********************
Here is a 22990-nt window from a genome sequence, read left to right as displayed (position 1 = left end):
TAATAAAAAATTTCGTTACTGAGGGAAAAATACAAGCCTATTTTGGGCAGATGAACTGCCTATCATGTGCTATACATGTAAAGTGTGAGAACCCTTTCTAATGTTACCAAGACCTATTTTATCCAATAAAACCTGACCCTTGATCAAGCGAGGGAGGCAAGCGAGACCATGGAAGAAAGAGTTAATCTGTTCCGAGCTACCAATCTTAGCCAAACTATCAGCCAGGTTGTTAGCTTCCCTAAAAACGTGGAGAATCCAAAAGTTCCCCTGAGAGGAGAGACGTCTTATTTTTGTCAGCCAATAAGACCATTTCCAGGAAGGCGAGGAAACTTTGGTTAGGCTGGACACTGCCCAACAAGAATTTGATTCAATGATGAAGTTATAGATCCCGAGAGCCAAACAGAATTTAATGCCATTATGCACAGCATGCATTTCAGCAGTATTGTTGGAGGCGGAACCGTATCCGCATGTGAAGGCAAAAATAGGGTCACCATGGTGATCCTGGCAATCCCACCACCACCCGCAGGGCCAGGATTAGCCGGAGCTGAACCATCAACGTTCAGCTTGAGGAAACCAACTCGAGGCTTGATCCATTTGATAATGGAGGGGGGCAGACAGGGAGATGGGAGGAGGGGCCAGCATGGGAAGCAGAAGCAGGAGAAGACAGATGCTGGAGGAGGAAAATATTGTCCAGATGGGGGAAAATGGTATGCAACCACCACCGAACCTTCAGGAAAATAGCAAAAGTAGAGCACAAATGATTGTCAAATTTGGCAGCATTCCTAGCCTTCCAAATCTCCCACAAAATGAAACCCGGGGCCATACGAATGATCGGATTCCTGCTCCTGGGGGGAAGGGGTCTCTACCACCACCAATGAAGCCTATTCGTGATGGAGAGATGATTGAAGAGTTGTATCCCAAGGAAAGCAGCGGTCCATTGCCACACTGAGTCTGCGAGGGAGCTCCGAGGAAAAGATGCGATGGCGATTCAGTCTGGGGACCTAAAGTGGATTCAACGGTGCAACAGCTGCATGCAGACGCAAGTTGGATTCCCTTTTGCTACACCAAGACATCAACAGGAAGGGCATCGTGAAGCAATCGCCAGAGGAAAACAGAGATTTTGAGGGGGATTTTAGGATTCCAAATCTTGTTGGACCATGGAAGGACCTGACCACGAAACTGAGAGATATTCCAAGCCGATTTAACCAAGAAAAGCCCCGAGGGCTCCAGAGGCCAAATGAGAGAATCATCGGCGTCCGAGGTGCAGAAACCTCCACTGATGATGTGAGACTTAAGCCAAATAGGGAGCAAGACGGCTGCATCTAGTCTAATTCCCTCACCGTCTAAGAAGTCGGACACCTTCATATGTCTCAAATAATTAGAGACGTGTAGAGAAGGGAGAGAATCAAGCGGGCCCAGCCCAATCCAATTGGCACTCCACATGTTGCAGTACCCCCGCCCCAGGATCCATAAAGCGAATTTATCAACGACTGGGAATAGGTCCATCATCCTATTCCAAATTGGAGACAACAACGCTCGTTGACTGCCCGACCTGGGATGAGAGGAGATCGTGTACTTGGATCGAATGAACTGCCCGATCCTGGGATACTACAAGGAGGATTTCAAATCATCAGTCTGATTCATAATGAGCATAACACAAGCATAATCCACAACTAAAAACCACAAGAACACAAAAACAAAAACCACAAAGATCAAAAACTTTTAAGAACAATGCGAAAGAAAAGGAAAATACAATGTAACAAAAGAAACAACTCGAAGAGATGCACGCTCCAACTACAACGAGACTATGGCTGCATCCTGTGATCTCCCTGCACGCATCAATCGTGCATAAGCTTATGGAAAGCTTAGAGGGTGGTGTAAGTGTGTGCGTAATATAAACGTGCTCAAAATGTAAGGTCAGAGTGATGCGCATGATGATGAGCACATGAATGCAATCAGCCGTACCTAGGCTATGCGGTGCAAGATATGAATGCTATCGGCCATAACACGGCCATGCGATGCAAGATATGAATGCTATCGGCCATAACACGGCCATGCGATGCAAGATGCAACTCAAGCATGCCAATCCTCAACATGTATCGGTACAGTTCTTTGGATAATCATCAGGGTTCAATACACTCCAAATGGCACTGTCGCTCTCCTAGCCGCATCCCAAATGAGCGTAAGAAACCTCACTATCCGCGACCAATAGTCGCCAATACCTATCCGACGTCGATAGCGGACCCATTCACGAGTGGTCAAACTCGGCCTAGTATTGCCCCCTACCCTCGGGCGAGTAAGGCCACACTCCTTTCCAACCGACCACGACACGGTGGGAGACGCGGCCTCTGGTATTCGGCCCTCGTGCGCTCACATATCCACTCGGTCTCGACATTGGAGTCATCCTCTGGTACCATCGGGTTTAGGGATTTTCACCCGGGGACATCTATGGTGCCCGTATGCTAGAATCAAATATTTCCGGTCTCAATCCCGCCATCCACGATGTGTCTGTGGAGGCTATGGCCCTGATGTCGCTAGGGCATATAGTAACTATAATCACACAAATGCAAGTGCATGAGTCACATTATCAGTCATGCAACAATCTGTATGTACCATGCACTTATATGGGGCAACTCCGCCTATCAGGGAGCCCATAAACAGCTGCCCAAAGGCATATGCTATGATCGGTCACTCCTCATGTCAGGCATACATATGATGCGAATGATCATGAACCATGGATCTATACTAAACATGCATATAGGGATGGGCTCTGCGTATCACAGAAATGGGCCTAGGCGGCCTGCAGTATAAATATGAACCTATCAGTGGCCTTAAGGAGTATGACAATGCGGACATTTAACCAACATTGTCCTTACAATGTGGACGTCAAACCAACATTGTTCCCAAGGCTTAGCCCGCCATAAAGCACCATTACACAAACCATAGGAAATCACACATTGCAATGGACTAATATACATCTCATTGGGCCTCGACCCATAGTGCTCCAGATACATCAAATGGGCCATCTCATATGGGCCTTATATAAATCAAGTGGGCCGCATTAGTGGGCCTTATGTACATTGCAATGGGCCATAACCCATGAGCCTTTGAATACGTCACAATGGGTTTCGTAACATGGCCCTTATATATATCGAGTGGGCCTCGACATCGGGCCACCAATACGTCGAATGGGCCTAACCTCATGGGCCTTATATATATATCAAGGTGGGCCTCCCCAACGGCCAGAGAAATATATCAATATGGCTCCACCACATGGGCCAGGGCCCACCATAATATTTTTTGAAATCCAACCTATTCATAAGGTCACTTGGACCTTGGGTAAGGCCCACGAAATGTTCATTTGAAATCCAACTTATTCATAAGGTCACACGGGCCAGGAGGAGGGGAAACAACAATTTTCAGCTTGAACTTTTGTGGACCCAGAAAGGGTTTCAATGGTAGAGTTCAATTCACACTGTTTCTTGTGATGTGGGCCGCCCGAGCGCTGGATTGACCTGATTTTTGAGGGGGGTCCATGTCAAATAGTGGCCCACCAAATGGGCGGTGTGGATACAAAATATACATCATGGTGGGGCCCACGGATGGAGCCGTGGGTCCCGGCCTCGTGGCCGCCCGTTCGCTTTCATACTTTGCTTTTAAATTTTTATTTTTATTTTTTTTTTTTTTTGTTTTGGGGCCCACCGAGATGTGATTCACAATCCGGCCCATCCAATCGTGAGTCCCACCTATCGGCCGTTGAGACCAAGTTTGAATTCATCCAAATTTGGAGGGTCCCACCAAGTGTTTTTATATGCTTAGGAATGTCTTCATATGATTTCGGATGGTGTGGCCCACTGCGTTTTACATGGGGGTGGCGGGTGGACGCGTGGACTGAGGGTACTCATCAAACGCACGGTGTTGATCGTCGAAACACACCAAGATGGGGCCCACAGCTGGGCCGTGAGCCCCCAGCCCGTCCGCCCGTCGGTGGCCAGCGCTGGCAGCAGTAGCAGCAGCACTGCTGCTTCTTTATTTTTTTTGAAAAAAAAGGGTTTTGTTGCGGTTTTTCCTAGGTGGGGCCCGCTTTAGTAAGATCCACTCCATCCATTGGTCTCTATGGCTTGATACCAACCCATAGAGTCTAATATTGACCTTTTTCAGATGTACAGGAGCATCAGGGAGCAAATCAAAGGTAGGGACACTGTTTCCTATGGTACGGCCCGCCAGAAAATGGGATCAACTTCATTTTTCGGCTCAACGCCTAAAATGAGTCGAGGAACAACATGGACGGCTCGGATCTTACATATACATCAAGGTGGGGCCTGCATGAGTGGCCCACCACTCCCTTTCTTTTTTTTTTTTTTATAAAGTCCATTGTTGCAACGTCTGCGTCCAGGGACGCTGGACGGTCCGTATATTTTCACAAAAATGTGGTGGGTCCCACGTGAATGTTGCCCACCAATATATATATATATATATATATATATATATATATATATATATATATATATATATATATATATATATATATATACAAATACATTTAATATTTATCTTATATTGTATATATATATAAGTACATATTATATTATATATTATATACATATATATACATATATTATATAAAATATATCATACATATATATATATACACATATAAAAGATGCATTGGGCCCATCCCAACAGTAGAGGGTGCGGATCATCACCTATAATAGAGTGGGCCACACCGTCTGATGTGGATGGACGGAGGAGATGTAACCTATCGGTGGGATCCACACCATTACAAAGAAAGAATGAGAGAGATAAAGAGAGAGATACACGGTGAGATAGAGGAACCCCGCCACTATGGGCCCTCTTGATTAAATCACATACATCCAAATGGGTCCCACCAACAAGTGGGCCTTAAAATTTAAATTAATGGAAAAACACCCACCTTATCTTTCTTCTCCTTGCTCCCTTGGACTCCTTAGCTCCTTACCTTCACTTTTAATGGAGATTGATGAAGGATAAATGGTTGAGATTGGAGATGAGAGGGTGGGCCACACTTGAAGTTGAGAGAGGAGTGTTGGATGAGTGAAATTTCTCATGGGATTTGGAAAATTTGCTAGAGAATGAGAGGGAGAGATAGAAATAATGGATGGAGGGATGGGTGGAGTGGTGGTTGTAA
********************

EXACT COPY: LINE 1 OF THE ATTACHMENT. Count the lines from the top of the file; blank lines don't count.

Here is a 22990-nt window from a genome sequence, read left to right as displayed (position 1 = left end):